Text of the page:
We Know Everything Now

Hearing and reading a lot more conversations that pertain to leaving social media, or at least lessening the habitual checking-in. The magnetic pull of “likes,” as well as the “fear of missing out” on something that happened 12 seconds ago.

“Is the never-ending psychic tinnitus of social media worth suffering through in the ever-dwindling hope that you’ll be exposed to something enriching, thanks to algorithms that favor paid advertising and “growth hacking?” The answer–for me, at least–is increasingly no.”
Escaping the Social Media Morass and Rediscovering Delight,’ by Tenebrous Kate

There is still value in “getting the word out,” of course, for both projects and worthy causes, but the problem is noise. Everyone is getting the word out. Everyone knows someone who has a GoFundMe. Every town has some asshole that got caught doing horrible things.

In 1998 or so I remember this interaction with a friend. I started telling a story, and before I got too far along they said, “yeah, I know, I read your Xanga.”

Now in 2018, 20 years later, we know what our friends are eating in real time. Or we can watch a video from the show they’re at right this second. That immediacy can be overwhelming at times.

What do we do with that information? We take in the videos, the cute filters, the badly lit and even worse sounding concert footage, and then… then what?

We know so much now, and yet we know so little.

Just Keep Copying

Tweet via Austin Kleon

I’ve been telling people over the years that they better start an email list. Social media is on a collision course for the sun (or a Nazi takeover, whichever happens first), so better to get ahead of that disaster with an exit plan. To me, that’s an email list.

Everyone has an email address. If everyone has social media, they had to use an email address to sign up for the account. Every. Has. An. Email. Address.

That doesn’t mean everyone has a tidy email inbox, but that’s their own fault. They probably follow 234234 social media accounts, too. Lost souls.

When discussing email lists, after the initial “ewwww, how boring” faces, the subject turns to “well, what would I even send out?”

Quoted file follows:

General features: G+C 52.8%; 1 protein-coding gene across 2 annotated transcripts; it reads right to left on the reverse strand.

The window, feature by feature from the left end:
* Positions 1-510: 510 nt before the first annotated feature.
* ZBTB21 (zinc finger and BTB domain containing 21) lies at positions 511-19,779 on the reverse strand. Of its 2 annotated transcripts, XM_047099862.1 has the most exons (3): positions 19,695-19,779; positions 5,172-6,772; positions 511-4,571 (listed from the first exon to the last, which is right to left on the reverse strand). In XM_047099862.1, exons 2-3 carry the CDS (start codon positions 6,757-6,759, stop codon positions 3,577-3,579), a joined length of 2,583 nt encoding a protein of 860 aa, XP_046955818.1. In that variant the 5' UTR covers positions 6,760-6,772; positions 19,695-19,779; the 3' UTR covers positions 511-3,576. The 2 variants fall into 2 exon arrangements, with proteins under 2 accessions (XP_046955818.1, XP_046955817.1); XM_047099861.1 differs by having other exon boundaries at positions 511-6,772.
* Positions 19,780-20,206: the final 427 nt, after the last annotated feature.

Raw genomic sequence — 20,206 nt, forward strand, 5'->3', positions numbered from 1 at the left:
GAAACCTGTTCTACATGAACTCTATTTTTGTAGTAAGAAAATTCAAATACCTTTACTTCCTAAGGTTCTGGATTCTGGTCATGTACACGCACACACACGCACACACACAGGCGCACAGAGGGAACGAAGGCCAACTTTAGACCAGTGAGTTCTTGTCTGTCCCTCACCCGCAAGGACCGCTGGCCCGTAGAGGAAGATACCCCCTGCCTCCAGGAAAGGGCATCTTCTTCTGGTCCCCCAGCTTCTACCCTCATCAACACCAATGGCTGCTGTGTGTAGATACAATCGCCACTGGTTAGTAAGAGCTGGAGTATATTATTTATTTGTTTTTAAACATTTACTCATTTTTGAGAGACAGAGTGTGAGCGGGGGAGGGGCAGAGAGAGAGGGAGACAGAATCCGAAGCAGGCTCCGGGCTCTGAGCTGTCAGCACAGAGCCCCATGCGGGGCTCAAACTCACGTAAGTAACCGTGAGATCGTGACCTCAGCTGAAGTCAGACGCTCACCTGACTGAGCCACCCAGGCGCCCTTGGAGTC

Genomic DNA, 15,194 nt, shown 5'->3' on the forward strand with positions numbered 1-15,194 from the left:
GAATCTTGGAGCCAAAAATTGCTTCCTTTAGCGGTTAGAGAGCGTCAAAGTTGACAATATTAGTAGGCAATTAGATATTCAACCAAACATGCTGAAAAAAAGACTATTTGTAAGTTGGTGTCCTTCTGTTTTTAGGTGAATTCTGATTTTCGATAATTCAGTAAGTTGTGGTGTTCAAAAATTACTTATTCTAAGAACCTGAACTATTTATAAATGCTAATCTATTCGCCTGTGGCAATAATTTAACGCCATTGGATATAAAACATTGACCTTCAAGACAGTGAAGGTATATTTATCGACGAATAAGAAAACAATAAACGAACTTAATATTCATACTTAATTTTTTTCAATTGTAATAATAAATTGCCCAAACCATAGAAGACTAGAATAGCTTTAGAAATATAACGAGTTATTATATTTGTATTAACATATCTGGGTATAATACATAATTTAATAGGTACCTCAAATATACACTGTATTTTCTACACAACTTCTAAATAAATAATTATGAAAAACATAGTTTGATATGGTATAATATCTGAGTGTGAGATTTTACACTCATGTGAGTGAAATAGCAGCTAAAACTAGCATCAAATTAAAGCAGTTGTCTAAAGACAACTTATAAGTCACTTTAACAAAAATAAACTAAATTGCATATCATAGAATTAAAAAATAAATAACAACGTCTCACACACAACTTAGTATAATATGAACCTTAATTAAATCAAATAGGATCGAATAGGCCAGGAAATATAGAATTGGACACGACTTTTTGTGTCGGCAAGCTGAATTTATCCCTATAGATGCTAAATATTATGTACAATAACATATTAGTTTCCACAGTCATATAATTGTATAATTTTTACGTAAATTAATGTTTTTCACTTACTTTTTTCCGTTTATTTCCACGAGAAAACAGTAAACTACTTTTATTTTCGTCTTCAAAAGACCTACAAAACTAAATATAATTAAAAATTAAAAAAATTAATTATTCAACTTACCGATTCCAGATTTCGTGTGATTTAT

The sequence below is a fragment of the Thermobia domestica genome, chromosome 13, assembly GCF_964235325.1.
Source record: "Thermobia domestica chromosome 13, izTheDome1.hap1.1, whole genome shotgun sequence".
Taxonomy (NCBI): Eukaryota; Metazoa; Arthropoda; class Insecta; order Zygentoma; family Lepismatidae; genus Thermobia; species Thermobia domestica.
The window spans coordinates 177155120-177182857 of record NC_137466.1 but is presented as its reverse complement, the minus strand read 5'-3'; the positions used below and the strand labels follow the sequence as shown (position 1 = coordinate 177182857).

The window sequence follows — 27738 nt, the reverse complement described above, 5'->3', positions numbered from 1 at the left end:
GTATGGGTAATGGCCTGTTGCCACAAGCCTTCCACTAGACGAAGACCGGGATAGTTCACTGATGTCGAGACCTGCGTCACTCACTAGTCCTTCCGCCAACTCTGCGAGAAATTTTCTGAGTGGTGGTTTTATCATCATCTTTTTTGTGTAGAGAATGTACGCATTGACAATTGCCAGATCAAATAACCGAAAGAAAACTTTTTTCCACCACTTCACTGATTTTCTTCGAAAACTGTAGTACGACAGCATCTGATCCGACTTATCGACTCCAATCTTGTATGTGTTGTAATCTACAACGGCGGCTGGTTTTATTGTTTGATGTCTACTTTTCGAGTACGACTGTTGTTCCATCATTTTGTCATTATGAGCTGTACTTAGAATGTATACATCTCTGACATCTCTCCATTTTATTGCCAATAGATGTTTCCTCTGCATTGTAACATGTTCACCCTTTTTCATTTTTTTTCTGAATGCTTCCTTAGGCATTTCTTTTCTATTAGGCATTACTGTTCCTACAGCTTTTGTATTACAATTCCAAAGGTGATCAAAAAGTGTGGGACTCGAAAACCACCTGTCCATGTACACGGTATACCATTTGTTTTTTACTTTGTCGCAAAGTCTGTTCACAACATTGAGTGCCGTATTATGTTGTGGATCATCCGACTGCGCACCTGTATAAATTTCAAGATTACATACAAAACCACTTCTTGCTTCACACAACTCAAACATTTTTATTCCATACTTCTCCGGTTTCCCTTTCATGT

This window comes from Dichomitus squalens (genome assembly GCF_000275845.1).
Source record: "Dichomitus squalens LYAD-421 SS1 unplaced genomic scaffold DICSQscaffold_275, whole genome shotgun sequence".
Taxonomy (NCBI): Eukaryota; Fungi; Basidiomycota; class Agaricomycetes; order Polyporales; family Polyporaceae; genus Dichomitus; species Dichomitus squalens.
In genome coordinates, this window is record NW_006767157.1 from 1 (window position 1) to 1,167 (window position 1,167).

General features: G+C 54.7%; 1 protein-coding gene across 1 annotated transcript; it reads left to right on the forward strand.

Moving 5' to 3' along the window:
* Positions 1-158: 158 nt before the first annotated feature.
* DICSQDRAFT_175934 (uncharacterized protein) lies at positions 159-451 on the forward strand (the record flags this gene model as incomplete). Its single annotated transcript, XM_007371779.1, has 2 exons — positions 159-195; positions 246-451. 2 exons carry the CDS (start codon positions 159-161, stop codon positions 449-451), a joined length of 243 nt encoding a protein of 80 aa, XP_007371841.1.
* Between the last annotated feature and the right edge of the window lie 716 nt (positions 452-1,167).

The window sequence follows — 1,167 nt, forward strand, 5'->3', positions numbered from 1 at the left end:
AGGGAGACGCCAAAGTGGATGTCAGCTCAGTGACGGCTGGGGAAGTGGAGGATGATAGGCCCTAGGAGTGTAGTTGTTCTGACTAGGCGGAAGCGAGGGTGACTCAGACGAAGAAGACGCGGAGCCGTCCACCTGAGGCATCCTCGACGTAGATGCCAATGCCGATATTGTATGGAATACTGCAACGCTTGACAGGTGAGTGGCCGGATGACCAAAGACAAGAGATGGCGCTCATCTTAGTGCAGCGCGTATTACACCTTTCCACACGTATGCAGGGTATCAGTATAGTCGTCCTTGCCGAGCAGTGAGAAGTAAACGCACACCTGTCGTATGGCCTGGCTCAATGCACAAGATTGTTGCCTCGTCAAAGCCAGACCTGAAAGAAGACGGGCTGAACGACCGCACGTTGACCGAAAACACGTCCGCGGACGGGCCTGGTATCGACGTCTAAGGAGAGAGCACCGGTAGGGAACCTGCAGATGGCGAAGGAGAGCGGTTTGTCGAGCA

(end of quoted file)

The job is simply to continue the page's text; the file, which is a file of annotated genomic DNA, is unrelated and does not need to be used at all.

Well, copy somebody’s style, even if you’re not copying their emails. What do the cool brands bands and labels send out to their social media feeds? Ummm, cool photos. Some quirky copy. Probably mentions of places they’ll be, or things they have to sell. Congrats, you’re now an email marketer.

Now, the first email you send out will suck compared to the tenth, but you have to start at number one, so just get it over with. Sign up for a Mailchimp account, make some mistakes, and before you know it you’ll have your own style.

Twitter Actually Made Money

The social media sewage pool that I call Twitter actually turned a profit, its first since 2006.

It may not grow into an advertising behemoth like Facebook, but at least it’s no longer sinking. And if it can keep turning a modest profit, that’s something—except for lingering problems of abuse and hatred on the platform, and the rampant bot problem that may or may not have affected the 2016 US election and the UK Brexit vote.

If you’re trying to get noticed on Twitter, good luck. They are not in the business of sending you free traffic, and I’m guessing soon we’ll see more throttling of traffic from feeds that just send out link after link, begging for a click.

Here Until It Isn’t

Good morning, friends. May this day be filled with firecrackers and assorted jabs to the fragile jaws of your airborne enemies.

Okay, so this wasn’t really written on this blog in 2013, but it’s something I posted to Twitter, which someday won’t exist. If I don’t pay my hosting bill, this will go away. I don’t have much say about the future of Twitter, but MySpace, AOL Music, and RDIO all came and went.